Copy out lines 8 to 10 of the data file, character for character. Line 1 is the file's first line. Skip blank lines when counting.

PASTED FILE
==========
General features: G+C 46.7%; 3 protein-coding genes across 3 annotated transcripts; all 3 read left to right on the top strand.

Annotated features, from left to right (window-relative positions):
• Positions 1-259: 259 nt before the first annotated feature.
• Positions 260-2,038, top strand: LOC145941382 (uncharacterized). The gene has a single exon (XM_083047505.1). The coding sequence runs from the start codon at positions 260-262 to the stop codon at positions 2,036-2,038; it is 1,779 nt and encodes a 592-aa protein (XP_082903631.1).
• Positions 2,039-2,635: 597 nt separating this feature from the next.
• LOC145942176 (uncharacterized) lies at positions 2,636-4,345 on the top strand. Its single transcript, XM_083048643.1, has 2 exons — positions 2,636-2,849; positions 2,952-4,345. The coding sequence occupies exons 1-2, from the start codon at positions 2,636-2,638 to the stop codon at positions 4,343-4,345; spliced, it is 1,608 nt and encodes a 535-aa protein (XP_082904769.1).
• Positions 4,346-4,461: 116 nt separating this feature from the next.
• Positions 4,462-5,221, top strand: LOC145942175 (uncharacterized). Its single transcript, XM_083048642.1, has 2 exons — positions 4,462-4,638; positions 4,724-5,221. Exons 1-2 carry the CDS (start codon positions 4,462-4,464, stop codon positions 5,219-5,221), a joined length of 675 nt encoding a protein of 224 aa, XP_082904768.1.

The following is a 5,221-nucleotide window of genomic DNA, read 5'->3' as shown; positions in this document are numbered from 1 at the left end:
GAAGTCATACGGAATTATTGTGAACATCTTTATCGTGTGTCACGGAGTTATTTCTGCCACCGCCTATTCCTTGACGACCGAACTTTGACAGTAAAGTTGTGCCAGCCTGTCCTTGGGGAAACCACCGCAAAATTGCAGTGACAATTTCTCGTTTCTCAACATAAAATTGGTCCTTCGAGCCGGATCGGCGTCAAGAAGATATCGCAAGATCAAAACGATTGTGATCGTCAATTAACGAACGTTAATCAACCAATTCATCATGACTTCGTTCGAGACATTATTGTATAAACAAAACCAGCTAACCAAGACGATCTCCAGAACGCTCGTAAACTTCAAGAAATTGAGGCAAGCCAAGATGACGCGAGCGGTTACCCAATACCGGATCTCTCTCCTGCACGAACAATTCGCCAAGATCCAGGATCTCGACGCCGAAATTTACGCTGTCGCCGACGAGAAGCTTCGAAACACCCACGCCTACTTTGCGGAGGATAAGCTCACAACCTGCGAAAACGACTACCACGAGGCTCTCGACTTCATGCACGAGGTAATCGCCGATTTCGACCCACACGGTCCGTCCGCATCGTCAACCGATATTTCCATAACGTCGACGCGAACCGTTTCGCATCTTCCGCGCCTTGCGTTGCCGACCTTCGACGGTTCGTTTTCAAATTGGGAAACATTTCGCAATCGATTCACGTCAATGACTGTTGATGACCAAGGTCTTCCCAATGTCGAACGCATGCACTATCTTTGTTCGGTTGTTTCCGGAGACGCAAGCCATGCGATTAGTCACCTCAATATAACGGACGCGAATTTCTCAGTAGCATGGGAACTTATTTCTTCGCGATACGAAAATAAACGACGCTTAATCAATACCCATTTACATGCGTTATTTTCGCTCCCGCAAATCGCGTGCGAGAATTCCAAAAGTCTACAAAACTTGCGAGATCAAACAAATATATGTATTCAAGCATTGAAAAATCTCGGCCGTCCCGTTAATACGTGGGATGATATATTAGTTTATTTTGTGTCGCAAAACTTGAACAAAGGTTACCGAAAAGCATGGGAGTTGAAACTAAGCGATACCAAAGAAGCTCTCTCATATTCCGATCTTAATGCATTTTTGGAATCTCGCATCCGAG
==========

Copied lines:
• Positions 4,462-5,221, top strand: LOC145942175 (uncharacterized). Its single transcript, XM_083048642.1, has 2 exons — positions 4,462-4,638; positions 4,724-5,221. Exons 1-2 carry the CDS (start codon positions 4,462-4,464, stop codon positions 5,219-5,221), a joined length of 675 nt encoding a protein of 224 aa, XP_082904768.1.

The following is a 5,221-nucleotide window of genomic DNA, read 5'->3' as shown; positions in this document are numbered from 1 at the left end:
GAAGTCATACGGAATTATTGTGAACATCTTTATCGTGTGTCACGGAGTTATTTCTGCCACCGCCTATTCCTTGACGACCGAACTTTGACAGTAAAGTTGTGCCAGCCTGTCCTTGGGGAAACCACCGCAAAATTGCAGTGACAATTTCTCGTTTCTCAACATAAAATTGGTCCTTCGAGCCGGATCGGCGTCAAGAAGATATCGCAAGATCAAAACGATTGTGATCGTCAATTAACGAACGTTAATCAACCAATTCATCATGACTTCGTTCGAGACATTATTGTATAAACAAAACCAGCTAACCAAGACGATCTCCAGAACGCTCGTAAACTTCAAGAAATTGAGGCAAGCCAAGATGACGCGAGCGGTTACCCAATACCGGATCTCTCTCCTGCACGAACAATTCGCCAAGATCCAGGATCTCGACGCCGAAATTTACGCTGTCGCCGACGAGAAGCTTCGAAACACCCACGCCTACTTTGCGGAGGATAAGCTCACAACCTGCGAAAACGACTACCACGAGGCTCTCGACTTCATGCACGAGGTAATCGCCGATTTCGACCCACACGGTCCGTCCGCATCGTCAACCGATATTTCCATAACGTCGACGCGAACCGTTTCGCATCTTCCGCGCCTTGCGTTGCCGACCTTCGACGGTTCGTTTTCAAATTGGGAAACATTTCGCAATCGATTCACGTCAATGACTGTTGATGACCAAGGTCTTCCCAATGTCGAACGCATGCACTATCTTTGTTCGGTTGTTTCCGGAGACGCAAGCCATGCGATTAGTCACCTCAATATAACGGACGCGAATTTCTCAGTAGCATGGGAACTTATTTCTTCGCGATACGAAAATAAACGACGCTTAATCAATACCCATTTACATGCGTTATTTTCGCTCCCGCAAATCGCGTGCGAGAATTCCAAAAGTCTACAAAACTTGCGAGATCAAACAAATATATGTATTCAAGCATTGAAAAATCTCGGCCGTCCCGTTAATACGTGGGATGATATATTAGTTTATTTTGTGTCGCAAAACTTGAACAAAGGTTACCGAAAAGCATGGGAGTTGAAACTAAGCGATACCAAAGAAGCTCTCTCATATTCCGATCTTAATGCATTTTTGGAATCTCGCATCCGAG